Man holding tablet

As a leader, why do you think there’s value in being a member of NBBC, given its role in building a better New Brunswick?

I get so much out of being a member of the NB Business Council. I’m surrounded by some of the brightest minds in the New Brunswick business community. There are so many local businesses doing great things, especially the family businesses that want to remain in the province—not just sell their company and move on. It’s inspiring to see companies like McCain Foods and Cooke Aquaculture prove that you can be successful here at home.

How do you define success?

Personally, success means continuing to do what I love. When you enjoy what you do, it doesn’t feel like work. When it starts feeling like work, you need to ask yourself if it’s time to move on. Professionally, success means the continued growth we’ve enjoyed as a company. If your business is not growing, it’s dying.

Who’s been the most influential person in your career?

A.J. Archie, my father. Forty years ago, my dad and I started Malley Industries when I was only 21. He was my best friend and business partner. Thanks to him, I had the mentorship needed to build a successful business. Now, my wife, son, and daughter are all involved in the business, too. It’s been built on that family legacy.

What’s on your wish list for your company for the next 5-10 years?

As a manufacturer, equipment and technology are important, but people are still at the heart of it. When I think ahead, I wonder: how can we explore new technologies and leverage automation without sacrificing people? I’d like to see more people stay and work in New Brunswick.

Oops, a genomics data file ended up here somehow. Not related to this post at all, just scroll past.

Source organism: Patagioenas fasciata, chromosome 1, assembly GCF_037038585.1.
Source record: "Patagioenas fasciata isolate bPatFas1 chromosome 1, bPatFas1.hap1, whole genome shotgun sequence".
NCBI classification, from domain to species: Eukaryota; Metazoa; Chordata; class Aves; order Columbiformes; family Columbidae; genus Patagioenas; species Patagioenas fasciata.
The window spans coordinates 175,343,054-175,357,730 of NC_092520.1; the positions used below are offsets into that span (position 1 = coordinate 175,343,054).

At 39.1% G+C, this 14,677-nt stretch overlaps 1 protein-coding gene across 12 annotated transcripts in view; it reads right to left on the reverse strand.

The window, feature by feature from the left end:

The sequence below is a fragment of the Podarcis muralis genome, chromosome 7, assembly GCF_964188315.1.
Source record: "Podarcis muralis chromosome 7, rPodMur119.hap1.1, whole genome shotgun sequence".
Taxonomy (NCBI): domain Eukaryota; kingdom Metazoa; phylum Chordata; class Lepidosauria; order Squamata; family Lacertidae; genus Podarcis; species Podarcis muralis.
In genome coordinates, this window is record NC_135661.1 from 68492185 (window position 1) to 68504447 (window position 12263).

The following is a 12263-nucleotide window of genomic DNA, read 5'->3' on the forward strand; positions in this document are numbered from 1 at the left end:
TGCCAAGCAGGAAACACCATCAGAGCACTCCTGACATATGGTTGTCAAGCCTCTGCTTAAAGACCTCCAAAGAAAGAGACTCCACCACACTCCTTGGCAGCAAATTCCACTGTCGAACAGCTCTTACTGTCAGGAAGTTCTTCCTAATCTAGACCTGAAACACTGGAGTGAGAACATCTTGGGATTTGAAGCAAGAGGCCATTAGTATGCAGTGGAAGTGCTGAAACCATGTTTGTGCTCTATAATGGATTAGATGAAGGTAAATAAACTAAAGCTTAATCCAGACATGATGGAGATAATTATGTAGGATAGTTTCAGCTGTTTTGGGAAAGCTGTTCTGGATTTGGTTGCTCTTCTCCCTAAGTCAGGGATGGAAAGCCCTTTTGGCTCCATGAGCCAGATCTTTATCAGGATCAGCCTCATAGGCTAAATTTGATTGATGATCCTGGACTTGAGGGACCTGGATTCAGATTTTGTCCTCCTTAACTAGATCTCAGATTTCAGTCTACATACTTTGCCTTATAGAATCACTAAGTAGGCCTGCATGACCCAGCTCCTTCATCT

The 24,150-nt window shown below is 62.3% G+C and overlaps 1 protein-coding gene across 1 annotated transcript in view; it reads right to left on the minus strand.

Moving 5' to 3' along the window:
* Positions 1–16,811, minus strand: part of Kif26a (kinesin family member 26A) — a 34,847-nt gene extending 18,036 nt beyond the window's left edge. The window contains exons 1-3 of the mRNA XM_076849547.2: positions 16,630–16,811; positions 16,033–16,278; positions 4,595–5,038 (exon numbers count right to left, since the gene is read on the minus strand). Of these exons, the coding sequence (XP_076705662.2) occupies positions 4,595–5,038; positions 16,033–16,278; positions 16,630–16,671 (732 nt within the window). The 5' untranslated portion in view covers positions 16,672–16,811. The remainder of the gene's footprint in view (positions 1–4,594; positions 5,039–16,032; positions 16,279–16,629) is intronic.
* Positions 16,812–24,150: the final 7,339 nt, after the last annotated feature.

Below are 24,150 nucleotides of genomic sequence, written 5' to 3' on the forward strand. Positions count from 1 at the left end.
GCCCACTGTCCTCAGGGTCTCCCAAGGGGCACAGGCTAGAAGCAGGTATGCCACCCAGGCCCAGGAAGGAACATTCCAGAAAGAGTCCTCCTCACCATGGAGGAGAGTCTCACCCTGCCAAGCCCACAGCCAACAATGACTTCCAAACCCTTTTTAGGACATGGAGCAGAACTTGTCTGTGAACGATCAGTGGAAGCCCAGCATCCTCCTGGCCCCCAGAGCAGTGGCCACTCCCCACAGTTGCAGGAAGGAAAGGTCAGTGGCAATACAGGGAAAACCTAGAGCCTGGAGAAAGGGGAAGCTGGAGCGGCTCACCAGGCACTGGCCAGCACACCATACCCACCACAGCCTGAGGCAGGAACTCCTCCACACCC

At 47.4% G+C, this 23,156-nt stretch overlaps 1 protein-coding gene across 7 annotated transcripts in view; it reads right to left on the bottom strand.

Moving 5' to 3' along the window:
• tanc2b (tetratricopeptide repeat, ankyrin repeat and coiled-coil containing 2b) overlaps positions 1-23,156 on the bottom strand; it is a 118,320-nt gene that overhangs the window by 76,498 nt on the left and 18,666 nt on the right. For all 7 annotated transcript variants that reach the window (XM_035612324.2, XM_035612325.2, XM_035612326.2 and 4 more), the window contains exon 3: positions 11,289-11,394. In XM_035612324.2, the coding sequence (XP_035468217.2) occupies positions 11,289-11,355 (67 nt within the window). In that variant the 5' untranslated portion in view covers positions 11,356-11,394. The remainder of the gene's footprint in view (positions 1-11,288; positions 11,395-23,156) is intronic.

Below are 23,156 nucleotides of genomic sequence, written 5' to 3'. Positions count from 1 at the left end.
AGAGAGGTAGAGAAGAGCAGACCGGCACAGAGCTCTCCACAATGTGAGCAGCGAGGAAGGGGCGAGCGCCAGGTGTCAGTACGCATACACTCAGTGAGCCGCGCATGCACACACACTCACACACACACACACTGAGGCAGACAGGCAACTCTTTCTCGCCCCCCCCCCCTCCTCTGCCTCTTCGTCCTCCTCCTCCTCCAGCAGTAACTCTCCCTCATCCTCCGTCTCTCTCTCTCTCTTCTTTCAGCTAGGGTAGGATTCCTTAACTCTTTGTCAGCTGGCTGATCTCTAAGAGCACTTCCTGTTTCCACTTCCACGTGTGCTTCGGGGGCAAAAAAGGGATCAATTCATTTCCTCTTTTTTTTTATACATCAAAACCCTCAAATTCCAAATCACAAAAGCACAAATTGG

Malley Industries recently won a FutureReadyNB Employer Excellence Award. Why was it important for your business to take part in the FutureReadyNB program?

Mentoring younger generations is tremendously important, especially for succession planning. Many of our people are graduates from community colleges and our universities, and we are always scouting new talent. FutureReadyNB helps us connect with bright minds across the province so we can give them hands-on training. A culture of experiential learning helps us as a business, it helps the students, and it helps the provincial economy as a whole. It’s rewarding to give people a chance, knowing the experience might lead them to stay in NB and pursue a career here.

What motivates you?

Watching my business grow and taking it to the next level. I am also motivated by our people. We have a great team who all challenge the status quo and help elevate our business. Their commitment motivates me.

What’s your proudest moment or greatest accomplishment to date?

I was the first person in my family to go through university and I’ve dedicated myself to lifelong learning. In my business career I’ve won several awards including “Top 50 CEO” five times through Atlantic Business magazine and the EY Atlantic Manufacturer of the Year Award. However, it’s not about winning awards; it’s about the validation that comes from knowing you’re doing something right. I’m extremely proud that my family has taken an interest in participating in our business.

What advice would you offer others?

Hire good people who are smarter than you are. Respect them and listen to them. Give them praise and encouragement. And follow your heart. Don’t change to satisfy someone else. Be a good delegator.

What’s an interesting fact about your business most people don’t know?

We export 65% of our business. The lion’s share goes to the United States, but we also export to other countries such as South America, the Caribbean, and Israel. In some ways, Malley Industries is better known from away than we are in our own backyard.

What are you reading now?

I’m a huge reader; I read about a book a week. I like business books and periodicals like Fortune, Forbes and Harvard Business Review, but I also enjoy British crime fiction. I love learning the process behind solving cases.

What’s one item you couldn’t live without?

My car. I love driving. I have a BMW and a 1940 Ford, but any car will do. Driving is perfect “thinking time.”